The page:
Pharaoh’s Island, current popular name Coral Island, is a small island in the northern Gulf of Aqaba, some 250 metres (820 ft) east off the shore of Egypt’s eastern Sinai Peninsula. Some scholars identify this island port with biblical Ezion-Geber.
Location of Pharaoh’s Island
Jazirat Fir’aun consists of solid granite. With a length of 350 metres (380 yds) from north to south and 170 metres (190 yds) at its widest point, the island covers an area of 3.9 hectares (9.6 acres). It is separated from the shore west by a shallow lagoon, about 250 metres (270 yds) comprehensive, only accessible by boat at high tide, which served in the 13th century as a sheltered anchorage. Additionally, the island has a harbour of 35 by 65 metres (38 yds × 71 yds), whose now very heavily silted basins offer even more protection. Some scholars have noted that the harbour was created artificially and corresponds to the mainly Phoenician cotton type.
The island and its harbour stood at the junction of sea and land routes, the former connecting to Southern Arabia and East Africa and leading north to Syria and across the Sinai to Egypt.
There have been many attempts to identify biblical Ezion-Geber and Eloth, with scholars like Beno Rothenberg in 1967, A. Flinder in 1977 and 1989, and Avner Raban in 1997 offering arguments in favour of Pharaoh’s Island being the port of Ezion-Geber.
Midianite and Negev pottery were found on the island, best known from the 13th-12th centuries BCE (end of the Bronze Age and beginning of the Iron Age) and the Iron Age, respectively. A casemate wall with towers surrounding the island at shore level, including the harbour, could not be positively dated yet.
During a dig in one of its rooms, archaeologists found two sherds of Negev pottery in the petrified debris, but not at floor level, which excludes them as a safe indicator of the wall’s age. There were attempts at interpreting the island as a staging post for Egyptian expeditions to the copper mines of Timna. However, the oldest sherds found, the Iron Age Midianite and Negev ware, are of younger date than the Egyptian expeditions, Rothenberg placing them in the Iron Age I (c. 1200-1000 BCE). It only allows the limited conclusion that the island was probably home to a local population in the Ramesside period (1292–1069 BCE).
Crusader/Ayyubid and Mamluk periods
Although the Crusaders reached the head of the Gulf of Aqaba in 1116, they did not establish a permanent presence at Ayla (also spelt Ailah or Wayla; see ‘Aqaba) or the nearby island at that time. A Muslim historian describes Ayla as an Arab-populated town still in Muslim hands as late as 1154. According to Adrian Boas, historian and archaeologist of the Crusades, there is no evidence to support the claim that the Crusaders built a castle on Pharaoh’s Island in the early 1160s. In addition, there is no evidence for the recapture of the island by Saladin in December 1170, his alleged refortification and garrisoning of the fortress.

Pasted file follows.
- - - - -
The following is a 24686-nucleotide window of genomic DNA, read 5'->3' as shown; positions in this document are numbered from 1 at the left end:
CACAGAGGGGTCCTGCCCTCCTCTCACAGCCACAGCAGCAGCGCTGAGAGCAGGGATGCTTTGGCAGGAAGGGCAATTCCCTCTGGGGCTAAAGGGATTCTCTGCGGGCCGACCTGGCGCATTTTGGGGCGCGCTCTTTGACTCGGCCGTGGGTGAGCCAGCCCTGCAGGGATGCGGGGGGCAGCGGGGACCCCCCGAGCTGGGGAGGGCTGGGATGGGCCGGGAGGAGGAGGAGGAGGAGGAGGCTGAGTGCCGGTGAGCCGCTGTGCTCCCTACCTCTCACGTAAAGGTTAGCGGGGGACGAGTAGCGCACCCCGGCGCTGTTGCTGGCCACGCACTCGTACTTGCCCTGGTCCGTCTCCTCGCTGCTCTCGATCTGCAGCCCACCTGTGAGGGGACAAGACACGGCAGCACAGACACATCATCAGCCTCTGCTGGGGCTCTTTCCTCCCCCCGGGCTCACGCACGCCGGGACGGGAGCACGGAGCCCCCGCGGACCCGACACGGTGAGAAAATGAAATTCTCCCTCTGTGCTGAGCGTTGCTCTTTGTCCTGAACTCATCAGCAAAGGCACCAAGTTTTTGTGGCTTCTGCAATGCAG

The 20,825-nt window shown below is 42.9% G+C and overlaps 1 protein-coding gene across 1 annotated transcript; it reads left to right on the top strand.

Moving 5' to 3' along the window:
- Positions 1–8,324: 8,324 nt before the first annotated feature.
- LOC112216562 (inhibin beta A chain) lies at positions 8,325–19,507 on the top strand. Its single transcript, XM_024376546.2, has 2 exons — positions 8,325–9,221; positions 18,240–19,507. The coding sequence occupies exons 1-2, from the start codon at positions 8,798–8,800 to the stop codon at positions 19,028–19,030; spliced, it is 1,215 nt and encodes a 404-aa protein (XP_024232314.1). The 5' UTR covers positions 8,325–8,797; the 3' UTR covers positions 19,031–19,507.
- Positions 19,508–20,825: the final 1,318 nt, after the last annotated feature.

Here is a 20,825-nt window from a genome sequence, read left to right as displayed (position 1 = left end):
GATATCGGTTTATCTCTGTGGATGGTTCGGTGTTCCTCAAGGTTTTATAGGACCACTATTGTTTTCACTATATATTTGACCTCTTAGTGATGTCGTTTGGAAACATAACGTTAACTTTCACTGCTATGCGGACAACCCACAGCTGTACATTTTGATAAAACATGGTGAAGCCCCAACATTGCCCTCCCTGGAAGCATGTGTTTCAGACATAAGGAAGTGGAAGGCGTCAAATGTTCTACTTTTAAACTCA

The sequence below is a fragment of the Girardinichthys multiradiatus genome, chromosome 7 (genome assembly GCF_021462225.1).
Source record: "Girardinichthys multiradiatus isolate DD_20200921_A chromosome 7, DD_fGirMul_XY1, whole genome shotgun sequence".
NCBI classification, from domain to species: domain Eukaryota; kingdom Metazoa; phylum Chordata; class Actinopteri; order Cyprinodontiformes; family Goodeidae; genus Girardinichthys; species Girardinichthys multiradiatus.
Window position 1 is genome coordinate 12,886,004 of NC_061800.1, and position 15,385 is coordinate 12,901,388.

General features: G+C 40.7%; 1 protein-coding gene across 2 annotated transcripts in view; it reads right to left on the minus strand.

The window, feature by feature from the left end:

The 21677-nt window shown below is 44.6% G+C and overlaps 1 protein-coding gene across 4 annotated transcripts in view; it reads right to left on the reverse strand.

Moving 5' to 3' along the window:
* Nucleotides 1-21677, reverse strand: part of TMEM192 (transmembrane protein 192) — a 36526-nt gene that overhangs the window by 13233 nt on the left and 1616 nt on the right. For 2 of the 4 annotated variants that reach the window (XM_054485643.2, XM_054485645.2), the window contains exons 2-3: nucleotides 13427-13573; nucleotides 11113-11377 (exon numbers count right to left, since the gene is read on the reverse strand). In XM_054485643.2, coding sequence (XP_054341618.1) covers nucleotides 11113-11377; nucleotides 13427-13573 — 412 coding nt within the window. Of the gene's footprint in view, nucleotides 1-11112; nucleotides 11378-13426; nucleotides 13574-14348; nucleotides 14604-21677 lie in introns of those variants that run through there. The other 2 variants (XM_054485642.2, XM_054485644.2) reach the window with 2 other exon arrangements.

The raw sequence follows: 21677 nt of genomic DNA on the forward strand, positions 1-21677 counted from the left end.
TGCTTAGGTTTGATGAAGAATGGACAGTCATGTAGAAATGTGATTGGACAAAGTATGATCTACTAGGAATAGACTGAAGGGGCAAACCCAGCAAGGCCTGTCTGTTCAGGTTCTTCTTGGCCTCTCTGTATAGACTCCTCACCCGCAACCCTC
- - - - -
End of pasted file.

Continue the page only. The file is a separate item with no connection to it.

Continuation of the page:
The castle mentioned in the sources as the one taken and refortified by the Crusaders might be the casemate-type wall, which surrounds the island at sea level and predates the arrival of the Crusaders by several centuries. Even though no archaeological proof has been brought to light during the 1975-81 digs and the ensuing clearance work, instead, it seems more likely that it is an entirely Ayyubid fortification from the late 12th and 13th centuries. However, Boas’ fellow historian Denys Pringle accepts these facts as plausible, presented in some detail by medieval Muslim sources.
The pseudo-Frankish name Ile de Greye or Isle de Graye (in modern French: île de Graye), by which the island and castle are known in English literature, is a 19th-century invention from Arabic Qurayya, “small village”. Contemporary chronicles call it Ayla, like the oasis with the nearby town.
Raynald of Châtillon
In November 1181, Raynald of Châtillon raided the Arab-held Ayla and attempted to set up a naval blockade against the Muslim troops there during the winter of 1182 to 1183. The blockade consisted of only two ships and was not successful. There is no indication that his ships used the island during the blockade.
In 1217, the pilgrim Thietmar passed the island and reported a castle inhabited by Muslims and Christian captives. Namely, the captives were French, English, and Latins–the latter is hard to identify beyond them being Catholics. They all worked as “fishermen of the sultan” without engaging in any farming or military activities.
The Mamluk governor of the city of Aqaba lived in the citadel until some time in the 14th century. However, around 1320, the governorship seat was moved into the city itself.
Between 1975 and 1981, Israeli archaeologists explored this island during the Israeli occupation of the Six-Day Warpath. After the return of the Sinai, there was clearance and restoration work done by Egypt in the early 1980s.
Israeli archaeologists discovered 1,500 textile fragments, some originating in India, Iran and Iraq, and hundreds of basketry and cordage items, carbon-dated between the late 12th and the early 14th century. It is possible to interpret some of the material as evidence for commercial activity, maybe even between Egypt and the Crusader Kingdom of Jerusalem.
Modern Pharaoh’s Island
The fortress on Pharaoh’s Island was added onto the UNESCO World Heritage Tentative List on July 28, 2003, due to its purported universal cultural value. The UNESCO List also included the fortress of El-Gendi Fortress, on the Sinai Peninsula about halfway between Nekhel and Suez. As a result of over-restoration, the fortress has lost its authentic medieval look.
Because of its location near Jordan and Israel, the island and its coral reefs have become a popular sightseeing attraction among Taba, Eilat, and Aqaba.